Today is the 110th day of the 2011 Iowa legislative session and most of the key state spending and tax policy decisions have not been made yet.
It sounds as if behind-the-scenes negotiations aren’t going well. Senate Democratic Leader Mike Gronstal of Council Bluffs aired his frustration during a statehouse news conference. “I’ve grown weary of offering olive branches,” Gronstal said. “My arms are tired from carrying the olive branches.”
A couple of hours later when questioned by reporters, Republican Governor Terry Branstad had this response. “Senator Gronstal now has to deal with a Republican governor and a Republican House. He hasn’t had to deal with that and so I just ask him to be patient and work with us,” Branstad said. “I’m going to be patient and we’re going to persevere.”
Gronstal told statehouse reporters that Branstad has “stonewalled” every alternative Senate Democrats have offered.
“There haven’t been a lot of conversations with the governor. I wouldn’t describe relations as bad or good,” Gronstal said. “They’re the executive branch. We’re the legislative branch. We have the constitutional responsibility to appropriate dollars. We will attend to our responsibilities. They can attend to theirs.”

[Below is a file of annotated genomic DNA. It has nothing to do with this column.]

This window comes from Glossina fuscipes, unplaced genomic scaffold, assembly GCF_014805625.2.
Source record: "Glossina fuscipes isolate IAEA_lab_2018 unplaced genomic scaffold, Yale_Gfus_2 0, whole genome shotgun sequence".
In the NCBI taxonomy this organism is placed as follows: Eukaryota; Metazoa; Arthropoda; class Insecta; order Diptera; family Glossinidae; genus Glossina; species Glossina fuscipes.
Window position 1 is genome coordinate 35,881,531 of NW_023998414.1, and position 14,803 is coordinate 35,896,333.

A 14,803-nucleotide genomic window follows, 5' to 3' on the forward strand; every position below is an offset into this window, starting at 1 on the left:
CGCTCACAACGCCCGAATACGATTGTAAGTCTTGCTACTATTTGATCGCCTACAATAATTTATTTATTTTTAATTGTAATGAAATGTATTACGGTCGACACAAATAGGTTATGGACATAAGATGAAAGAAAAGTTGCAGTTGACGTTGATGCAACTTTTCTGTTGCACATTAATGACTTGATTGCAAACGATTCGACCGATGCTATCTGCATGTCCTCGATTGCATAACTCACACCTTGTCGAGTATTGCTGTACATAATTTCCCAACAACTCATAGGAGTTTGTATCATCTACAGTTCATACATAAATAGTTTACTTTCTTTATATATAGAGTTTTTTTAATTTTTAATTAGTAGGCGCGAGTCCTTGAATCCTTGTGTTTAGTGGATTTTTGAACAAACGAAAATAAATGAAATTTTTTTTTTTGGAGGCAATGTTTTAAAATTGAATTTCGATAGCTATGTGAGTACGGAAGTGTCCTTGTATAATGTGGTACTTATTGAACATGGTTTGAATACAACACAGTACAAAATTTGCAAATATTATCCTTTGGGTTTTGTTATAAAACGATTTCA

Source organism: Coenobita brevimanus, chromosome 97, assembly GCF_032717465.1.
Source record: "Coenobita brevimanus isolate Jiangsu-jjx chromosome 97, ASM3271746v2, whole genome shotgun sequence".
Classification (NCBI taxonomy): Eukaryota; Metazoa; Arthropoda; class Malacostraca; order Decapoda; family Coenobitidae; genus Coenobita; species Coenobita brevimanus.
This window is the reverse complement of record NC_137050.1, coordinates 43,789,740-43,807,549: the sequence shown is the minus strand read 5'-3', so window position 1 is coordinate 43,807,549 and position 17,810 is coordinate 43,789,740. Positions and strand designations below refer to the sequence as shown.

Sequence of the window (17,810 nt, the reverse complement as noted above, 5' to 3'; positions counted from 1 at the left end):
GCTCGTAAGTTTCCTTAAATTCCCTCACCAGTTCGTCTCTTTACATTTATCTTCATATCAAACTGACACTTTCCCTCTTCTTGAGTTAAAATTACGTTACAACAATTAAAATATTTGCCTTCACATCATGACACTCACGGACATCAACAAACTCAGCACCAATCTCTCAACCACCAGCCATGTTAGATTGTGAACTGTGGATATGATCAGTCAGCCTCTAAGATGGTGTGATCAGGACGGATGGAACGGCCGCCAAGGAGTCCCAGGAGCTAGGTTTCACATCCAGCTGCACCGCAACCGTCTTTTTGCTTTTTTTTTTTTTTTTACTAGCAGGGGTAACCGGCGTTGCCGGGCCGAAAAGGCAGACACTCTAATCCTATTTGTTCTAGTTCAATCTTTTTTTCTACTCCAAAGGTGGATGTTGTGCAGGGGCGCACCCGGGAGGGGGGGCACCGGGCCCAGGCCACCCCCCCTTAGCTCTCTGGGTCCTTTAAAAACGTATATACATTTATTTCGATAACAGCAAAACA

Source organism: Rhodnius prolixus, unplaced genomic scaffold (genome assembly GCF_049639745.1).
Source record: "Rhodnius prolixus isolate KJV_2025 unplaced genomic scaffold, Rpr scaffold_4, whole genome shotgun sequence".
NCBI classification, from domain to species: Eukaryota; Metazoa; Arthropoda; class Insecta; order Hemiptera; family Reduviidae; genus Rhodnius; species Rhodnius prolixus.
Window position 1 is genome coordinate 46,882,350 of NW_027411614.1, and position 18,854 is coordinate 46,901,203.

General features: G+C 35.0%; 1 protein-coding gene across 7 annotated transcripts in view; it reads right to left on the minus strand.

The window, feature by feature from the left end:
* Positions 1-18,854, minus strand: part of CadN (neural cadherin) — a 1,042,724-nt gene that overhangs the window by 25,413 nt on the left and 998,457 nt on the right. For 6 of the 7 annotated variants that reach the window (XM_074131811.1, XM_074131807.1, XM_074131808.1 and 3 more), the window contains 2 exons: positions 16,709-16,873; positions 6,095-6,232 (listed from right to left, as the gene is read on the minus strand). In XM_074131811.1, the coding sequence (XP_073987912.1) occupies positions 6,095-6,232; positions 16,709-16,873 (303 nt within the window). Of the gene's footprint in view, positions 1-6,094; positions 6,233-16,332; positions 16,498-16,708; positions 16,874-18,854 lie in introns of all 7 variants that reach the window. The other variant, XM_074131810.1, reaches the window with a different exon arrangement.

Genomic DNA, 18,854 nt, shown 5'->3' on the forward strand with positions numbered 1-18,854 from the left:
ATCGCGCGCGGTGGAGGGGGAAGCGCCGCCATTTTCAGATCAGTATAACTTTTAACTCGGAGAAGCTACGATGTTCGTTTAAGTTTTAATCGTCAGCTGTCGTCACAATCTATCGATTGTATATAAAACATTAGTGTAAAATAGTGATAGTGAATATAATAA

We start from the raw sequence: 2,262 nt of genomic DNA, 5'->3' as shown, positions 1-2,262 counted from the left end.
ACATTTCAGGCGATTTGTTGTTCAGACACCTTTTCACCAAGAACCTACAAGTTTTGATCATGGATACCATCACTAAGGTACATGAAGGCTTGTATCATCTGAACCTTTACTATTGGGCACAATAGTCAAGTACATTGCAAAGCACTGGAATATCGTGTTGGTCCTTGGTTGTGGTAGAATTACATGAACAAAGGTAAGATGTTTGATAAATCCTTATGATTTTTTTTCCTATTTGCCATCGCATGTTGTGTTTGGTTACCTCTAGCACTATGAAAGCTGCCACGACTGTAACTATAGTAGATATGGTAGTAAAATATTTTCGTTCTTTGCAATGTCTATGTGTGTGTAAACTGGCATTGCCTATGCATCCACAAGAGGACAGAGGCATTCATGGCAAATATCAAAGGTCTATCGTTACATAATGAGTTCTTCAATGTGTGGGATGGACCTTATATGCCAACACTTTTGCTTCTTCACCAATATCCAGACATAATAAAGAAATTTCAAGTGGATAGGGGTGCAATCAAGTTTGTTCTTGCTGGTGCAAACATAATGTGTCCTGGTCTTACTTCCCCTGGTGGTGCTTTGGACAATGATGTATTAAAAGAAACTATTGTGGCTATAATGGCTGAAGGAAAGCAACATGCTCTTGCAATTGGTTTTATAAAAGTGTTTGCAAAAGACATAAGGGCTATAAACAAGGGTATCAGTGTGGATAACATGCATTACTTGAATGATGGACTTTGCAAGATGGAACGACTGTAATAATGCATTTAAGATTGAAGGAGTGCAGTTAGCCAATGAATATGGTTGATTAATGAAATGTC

According to Branstad, he sets aside “at least an hour” every day to meet with legislators.
“They don’t show up, but I have the time,” Branstad told reporters, with a laugh. “…I can’t help it if they choose not to meet with me.”
The two parties have not yet reached agreement on how much state aid to send Iowa’s public K-12 schools either. Democrats like Gronstal are pressing for a two percent increase, which Gronstal said would amount to about $65 million.
“The state can afford to provide for the basic educational needs of our children in this state,” Gronstal said.
Republicans, including Governor Branstad, are insisting on no increase in state aid to schools in the next two years.
“We need to make sure that we’re doing something that is affordable and sustainable for the long term,” Branstad said.
Neither the House nor Senate will be in session today. Most House members left Des Moines Tuesday night. Most Senators went home Wednesday night. Legislative leaders and key committee members will be back at the statehouse today, however, trying to find a way to resolve the conflicts.